Used 2017 Chevrolet Traverse LS SUV Review
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Edmunds Summary Review of the 2017 Chevrolet Traverse LS SUV
Pros & Cons
- Smooth ride even when the road isn't
- Can accommodate up to eight passengers
- Plenty of cargo space behind the third row
- Peace of mind that comes with top safety scores
- As cumbersome to drive as its size suggests
- Infotainment and climate controls are behind the times in design and functionality
- Underwhelming acceleration, particularly with many passengers aboard
Full Edmunds Review: 2017 Chevrolet Traverse SUV
From behind the wheel, the 2017 Chevrolet Traverse's 3.6-liter V6 engine provides perfectly acceptable performance around town. But in situations in which strong acceleration is required, such as passing slower vehicles on a stretch of a winding back road, it can seem a little weak-kneed. This tendency is amplified by the six-speed automatic transmission. It shifts smoothly, but it can take its time in situations that require a downshift to generate a quick burst of speed.
In terms of road manners, the Traverse tackles the open highway with aplomb. The suspension delivers an exceptionally comfortable ride quality, and the body structure and sound-deadening materials keep wind and road noise at bay. Handling is confident but not particularly sporty. You should also keep in mind that this is a large vehicle with a 40-foot turning circle, and it's not going to be as maneuverable in tight quarters as some of its slightly smaller crossover competitors.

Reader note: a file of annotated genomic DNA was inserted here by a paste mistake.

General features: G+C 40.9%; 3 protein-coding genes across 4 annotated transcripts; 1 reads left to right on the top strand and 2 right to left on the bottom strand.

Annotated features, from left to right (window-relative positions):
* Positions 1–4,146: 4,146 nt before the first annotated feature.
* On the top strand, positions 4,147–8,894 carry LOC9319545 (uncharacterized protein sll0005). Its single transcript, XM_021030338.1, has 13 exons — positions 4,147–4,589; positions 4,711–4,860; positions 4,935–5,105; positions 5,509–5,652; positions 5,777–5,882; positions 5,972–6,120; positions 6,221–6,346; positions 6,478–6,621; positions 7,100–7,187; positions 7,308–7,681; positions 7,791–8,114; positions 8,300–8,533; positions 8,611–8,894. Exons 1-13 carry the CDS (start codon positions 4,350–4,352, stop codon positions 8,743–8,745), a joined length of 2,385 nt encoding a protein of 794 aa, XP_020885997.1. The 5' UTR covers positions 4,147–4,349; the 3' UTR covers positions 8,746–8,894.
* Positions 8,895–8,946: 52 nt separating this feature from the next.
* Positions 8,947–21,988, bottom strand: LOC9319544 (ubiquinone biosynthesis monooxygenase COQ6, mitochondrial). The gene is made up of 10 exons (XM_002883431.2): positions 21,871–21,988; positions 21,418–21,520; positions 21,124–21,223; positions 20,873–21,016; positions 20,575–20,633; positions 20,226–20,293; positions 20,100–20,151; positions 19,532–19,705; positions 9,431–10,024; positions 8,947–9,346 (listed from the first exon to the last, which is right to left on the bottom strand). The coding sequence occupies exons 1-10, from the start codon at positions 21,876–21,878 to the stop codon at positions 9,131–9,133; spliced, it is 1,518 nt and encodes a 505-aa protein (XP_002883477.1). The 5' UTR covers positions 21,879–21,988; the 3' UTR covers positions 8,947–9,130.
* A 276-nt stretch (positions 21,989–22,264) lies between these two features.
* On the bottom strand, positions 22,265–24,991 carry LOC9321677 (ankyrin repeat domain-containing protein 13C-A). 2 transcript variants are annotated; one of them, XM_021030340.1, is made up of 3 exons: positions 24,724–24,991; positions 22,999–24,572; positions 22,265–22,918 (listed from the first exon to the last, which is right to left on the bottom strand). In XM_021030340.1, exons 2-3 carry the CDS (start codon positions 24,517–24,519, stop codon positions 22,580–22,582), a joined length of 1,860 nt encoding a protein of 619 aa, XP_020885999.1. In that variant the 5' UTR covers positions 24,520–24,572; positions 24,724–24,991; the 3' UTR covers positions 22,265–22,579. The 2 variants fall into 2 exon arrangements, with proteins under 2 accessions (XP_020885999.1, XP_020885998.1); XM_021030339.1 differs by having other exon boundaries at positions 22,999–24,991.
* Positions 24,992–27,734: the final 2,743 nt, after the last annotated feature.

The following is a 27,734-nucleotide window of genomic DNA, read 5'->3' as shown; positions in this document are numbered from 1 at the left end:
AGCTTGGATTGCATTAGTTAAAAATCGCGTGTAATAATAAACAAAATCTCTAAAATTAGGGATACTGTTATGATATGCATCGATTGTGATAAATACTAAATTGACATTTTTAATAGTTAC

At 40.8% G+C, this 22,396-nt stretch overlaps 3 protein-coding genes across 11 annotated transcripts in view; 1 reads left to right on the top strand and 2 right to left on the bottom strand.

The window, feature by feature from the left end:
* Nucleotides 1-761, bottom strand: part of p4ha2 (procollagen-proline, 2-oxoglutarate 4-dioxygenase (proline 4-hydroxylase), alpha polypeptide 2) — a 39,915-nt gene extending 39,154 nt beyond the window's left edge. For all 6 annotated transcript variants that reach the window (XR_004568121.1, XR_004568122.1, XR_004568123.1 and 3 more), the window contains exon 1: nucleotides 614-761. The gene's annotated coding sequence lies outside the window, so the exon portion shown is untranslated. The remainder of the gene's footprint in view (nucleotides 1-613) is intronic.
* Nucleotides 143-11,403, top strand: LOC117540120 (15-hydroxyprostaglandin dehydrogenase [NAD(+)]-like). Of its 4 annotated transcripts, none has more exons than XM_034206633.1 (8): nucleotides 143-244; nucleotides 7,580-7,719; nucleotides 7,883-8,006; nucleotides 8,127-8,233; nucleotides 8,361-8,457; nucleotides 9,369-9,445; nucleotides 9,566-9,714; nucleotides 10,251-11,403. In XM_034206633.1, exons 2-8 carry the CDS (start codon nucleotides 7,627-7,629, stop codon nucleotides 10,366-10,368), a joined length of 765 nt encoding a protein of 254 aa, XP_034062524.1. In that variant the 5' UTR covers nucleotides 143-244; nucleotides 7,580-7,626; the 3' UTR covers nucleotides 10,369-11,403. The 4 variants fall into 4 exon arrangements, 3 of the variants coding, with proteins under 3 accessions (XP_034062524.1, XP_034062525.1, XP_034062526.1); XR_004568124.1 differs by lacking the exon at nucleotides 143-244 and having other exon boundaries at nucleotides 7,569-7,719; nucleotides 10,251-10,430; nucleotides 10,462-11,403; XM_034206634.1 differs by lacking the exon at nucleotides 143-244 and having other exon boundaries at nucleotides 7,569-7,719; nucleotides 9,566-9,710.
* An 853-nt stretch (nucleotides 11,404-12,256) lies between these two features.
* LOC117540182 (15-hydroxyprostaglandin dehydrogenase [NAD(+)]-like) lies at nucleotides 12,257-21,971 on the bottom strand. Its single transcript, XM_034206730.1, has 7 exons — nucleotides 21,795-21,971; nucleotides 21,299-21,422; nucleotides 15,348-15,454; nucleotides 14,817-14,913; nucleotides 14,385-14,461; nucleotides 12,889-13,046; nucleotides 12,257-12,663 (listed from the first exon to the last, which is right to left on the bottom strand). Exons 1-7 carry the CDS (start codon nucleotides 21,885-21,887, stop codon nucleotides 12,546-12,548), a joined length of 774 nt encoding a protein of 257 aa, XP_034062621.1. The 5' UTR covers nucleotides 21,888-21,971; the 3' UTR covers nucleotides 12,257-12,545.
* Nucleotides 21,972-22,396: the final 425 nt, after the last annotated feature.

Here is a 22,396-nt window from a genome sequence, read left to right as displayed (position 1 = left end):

When it comes to interior room, the 2017 Chevrolet Traverse handily bests most of its competitors. Front seat occupants are afforded abundant head- and legroom. Second-row passengers enjoy comfortable accommodations, though the low height of the bottom cushion might make taller passengers wish for a little more legroom, a fault that can easily be remedied by sliding those seats rearward. Not surprisingly, doing so eats into legroom for denizens of the third row.
On the upside, the third-row bench is actually capable of holding larger kids and even smaller adults with those second-row seats scooted forward. Getting back there is made easier by large rear doors, though the release to slide the second-row seats forward can be difficult to access. Buyers intending to make frequent use of the Traverse's way-back seats might want to measure it against the third row of the redesigned Honda Pilot for comparison.
Elsewhere, the Chevy Traverse's cabin gets generally high marks thanks to a handsome design and good quality materials. The overall look ranges from likable enough to downright deluxe on the top-of-the-line Premier model. As in many seven- and eight-passenger vehicles, the view out the back suffers with all the seats occupied, a fact that makes the standard rearview camera a welcome feature.
The dash's central element is the 6.5-inch touchscreen that displays the image from the rearview camera and hosts the controls for Chevrolet's MyLink infotainment system. The system's operation is relatively intuitive, but the low mounting position that requires the driver to look away from the road and the system's occasional slow response to touch inputs earn it a demerit in our view. Another downside are the touch-sensitive buttons surrounding the display, which might look cool but don't work as well as more traditional versions.
The interior's most prominent strong point is its abundant storage space. Even with the third-row seats up, it can swallow more luggage than many rivals. With the second and third-row seats folded down, its cavernous cargo hold can haul more than anything in its class, save for its Buick sibling.
Edmunds Insurance Estimator
The Edmunds TCO® estimated monthly insurance payment for a 2017 Chevrolet Traverse in Virginia is:$59.83 per month*